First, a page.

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Justice Department honors Cassell

*Reprinted with permission from the U.S. Department of Justice The Justice Department’s Office for Victims of Crime, a division of the Office of Justice Programs, presented Professor Paul G. Cassell the Ronald Wilson Reagan Public Policy Award. This National Crime Victims’ Service Awards category honors individuals whose leadership, vision and innovation have led to significant changes […]

New research by Cassell suggests a “Minneapolis Effect” may be increasing homicides across the country

Recently criminal justice observers have been puzzled by the fact that homicide rates are sharply increasing across the country, while most other crime categories are stable or trending slightly downward.  What is causing the nation’s homicide spikes? The answer, according to University of Utah S.J. Quinney College of Law Professor Paul Cassell, appears to be […]

New Utah Supreme Court ruling designed to protect child abuse victims connected to Cassell case

University of Utah S.J. Quinney College of Law Professor Paul Cassell won a victory for victims recently, with a Utah Supreme Court ruling that children who report that they were sexual assaulted don’t need to testify and confront their alleged abuser multiple times in court. Cassell represented one of the victims in the case that […]

Cassell fight on behalf of Epstein victims still alive in court

A case that College of Law Professor Paul Cassell has worked on for more than a decade on behalf of sexual assault victims reached a critical point last year, when multimillionaire Jeffrey Epstein was arrested in New York on new charges related sex crimes involving minors. The case then took a shocking turn when Epstein was found […]

Cassell listed as a top legal author on HeinOnline

University of Utah S.J. Quinney College of Law Professor Paul Cassell was ranked among the top 250 legal authors on HeinOnline. This list includes both current and deceased authors and is based on articles from the past two centuries. It includes legal scholars, supreme court justices, appellate judges and other legal giants. See the full […]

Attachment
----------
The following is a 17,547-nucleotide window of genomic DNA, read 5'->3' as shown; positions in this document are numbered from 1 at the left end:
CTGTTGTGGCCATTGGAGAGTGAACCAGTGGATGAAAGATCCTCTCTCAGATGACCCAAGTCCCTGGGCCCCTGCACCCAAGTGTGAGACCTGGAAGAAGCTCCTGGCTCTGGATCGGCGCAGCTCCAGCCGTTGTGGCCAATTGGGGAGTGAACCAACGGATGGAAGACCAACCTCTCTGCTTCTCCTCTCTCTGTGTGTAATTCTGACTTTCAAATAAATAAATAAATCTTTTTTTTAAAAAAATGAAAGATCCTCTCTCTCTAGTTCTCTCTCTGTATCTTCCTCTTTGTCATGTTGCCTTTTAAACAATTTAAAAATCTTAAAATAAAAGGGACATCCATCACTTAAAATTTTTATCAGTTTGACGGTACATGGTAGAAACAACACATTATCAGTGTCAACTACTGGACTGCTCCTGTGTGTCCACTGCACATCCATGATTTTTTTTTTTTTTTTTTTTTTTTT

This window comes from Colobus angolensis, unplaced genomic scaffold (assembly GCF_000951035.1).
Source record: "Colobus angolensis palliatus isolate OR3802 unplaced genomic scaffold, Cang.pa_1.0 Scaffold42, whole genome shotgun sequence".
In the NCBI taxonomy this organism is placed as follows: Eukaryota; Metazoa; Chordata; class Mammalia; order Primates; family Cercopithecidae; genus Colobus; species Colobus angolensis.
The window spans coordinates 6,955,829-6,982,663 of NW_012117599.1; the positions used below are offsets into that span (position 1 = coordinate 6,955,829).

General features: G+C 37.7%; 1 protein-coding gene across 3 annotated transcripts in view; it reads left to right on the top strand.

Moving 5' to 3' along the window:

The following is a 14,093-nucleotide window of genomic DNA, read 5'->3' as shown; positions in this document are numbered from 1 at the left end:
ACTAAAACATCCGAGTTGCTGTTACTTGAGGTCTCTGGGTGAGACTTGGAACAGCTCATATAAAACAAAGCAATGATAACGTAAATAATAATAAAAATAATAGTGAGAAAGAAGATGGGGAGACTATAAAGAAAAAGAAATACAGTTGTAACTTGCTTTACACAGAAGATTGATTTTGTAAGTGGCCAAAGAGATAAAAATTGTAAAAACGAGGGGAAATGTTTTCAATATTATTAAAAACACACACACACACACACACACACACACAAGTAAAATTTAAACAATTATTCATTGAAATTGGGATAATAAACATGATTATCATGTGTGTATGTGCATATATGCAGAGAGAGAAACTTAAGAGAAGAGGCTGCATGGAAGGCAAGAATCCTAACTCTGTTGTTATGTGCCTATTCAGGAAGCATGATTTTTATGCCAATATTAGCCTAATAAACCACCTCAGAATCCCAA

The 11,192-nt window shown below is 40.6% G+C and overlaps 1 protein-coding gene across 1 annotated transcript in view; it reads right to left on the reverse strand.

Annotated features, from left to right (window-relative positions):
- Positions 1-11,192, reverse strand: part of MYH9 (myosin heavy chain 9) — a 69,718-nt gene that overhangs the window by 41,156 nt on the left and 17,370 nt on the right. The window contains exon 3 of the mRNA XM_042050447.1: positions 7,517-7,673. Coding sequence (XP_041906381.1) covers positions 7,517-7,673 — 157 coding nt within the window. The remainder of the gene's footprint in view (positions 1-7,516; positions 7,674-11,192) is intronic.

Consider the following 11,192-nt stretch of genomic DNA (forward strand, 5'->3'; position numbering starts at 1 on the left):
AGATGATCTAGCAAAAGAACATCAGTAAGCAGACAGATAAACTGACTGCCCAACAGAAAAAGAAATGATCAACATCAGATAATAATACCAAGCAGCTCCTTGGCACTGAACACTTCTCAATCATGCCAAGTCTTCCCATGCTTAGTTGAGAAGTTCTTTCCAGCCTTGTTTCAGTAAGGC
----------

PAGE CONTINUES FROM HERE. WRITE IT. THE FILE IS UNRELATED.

U researchers find public safety risks in bail reform

By Paul Gabrielsen, science writer, University Marketing & Communications Discussions of reforming the bail system, which allows defendants to post a monetary bond and leave jail while they await trial, often turn to the question of public safety. Would people out on bail commit crimes? The answer, according to two University of Utah professors, appears […]

Cassell takes fight on behalf of Epstein victims to 11th Circuit

A case that College of Law Professor Paul Cassell has worked on for more than a decade on behalf of sexual assault victims reached a critical point earlier this year, when multimillionaire Jeffrey Epstein was arrested in New York on new charges related sex crimes involving minors. The case then took a shocking turn when Epstein was […]

Cassell’s work for victims in Epstein case highlighted on national stage

A case that University of Utah S.J. Quinney College of Law Professor Paul Cassell has worked on for more than a decade on behalf of sexual assault victims reached a critical point this week, when multimillionaire Jeffrey Epstein was arrested in New York on new charges related sex crimes involving minors. Cassell, a nationally-renown crime […]

Cassell’s research cited in SCOTUS double jeopardy case

Earlier this month, U.S. Supreme Court Justice Neil Gorsuch cited research by S.J. Quinney College of Law Professor Paul Cassell in his dissenting opinion in Gamble v. United States. Gorsuch called Cassell work part of “persuasive academic support” for the conclusion that the Double Jeopardy Clause forbids both the federal and state governments from prosecuting […]

Cassell quoted in The Atlantic about death row inmates

University of Utah S.J. Quinney College of Law Professor Paul Cassell was quoted in The Atlantic  in a story that examines whether capital-defense lawyers are making up claims at the last minute to protect their clients on death row. Read the full article here.